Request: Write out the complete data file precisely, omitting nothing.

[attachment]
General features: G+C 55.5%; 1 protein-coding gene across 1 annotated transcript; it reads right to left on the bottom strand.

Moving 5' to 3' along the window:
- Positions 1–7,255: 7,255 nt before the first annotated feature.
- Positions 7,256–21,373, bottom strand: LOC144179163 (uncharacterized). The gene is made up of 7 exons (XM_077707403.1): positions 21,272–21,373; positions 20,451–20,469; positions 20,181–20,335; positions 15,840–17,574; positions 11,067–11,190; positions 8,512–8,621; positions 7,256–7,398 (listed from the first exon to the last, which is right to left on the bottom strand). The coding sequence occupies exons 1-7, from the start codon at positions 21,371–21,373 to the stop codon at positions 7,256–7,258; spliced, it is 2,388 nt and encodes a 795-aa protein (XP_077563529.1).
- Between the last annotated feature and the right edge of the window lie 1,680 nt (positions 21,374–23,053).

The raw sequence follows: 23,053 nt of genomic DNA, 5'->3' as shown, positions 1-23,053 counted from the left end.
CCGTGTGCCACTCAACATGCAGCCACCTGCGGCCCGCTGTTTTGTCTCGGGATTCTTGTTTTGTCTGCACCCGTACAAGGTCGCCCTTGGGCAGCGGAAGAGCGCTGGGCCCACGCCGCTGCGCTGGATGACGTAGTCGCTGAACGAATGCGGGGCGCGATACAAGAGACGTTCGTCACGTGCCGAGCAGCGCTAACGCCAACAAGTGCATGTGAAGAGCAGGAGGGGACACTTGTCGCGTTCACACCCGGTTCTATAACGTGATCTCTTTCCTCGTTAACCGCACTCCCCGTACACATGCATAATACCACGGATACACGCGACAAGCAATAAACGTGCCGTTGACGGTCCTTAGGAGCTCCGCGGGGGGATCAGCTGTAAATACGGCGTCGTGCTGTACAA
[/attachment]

General features: G+C 55.5%; 1 protein-coding gene across 1 annotated transcript; it reads right to left on the bottom strand.

Moving 5' to 3' along the window:
- Positions 1–7,255: 7,255 nt before the first annotated feature.
- Positions 7,256–21,373, bottom strand: LOC144179163 (uncharacterized). The gene is made up of 7 exons (XM_077707403.1): positions 21,272–21,373; positions 20,451–20,469; positions 20,181–20,335; positions 15,840–17,574; positions 11,067–11,190; positions 8,512–8,621; positions 7,256–7,398 (listed from the first exon to the last, which is right to left on the bottom strand). The coding sequence occupies exons 1-7, from the start codon at positions 21,371–21,373 to the stop codon at positions 7,256–7,258; spliced, it is 2,388 nt and encodes a 795-aa protein (XP_077563529.1).
- Between the last annotated feature and the right edge of the window lie 1,680 nt (positions 21,374–23,053).

The raw sequence follows: 23,053 nt of genomic DNA, 5'->3' as shown, positions 1-23,053 counted from the left end.
CCGTGTGCCACTCAACATGCAGCCACCTGCGGCCCGCTGTTTTGTCTCGGGATTCTTGTTTTGTCTGCACCCGTACAAGGTCGCCCTTGGGCAGCGGAAGAGCGCTGGGCCCACGCCGCTGCGCTGGATGACGTAGTCGCTGAACGAATGCGGGGCGCGATACAAGAGACGTTCGTCACGTGCCGAGCAGCGCTAACGCCAACAAGTGCATGTGAAGAGCAGGAGGGGACACTTGTCGCGTTCACACCCGGTTCTATAACGTGATCTCTTTCCTCGTTAACCGCACTCCCCGTACACATGCATAATACCACGGATACACGCGACAAGCAATAAACGTGCCGTTGACGGTCCTTAGGAGCTCCGCGGGGGGATCAGCTGTAAATACGGCGTCGTGCTGTACAA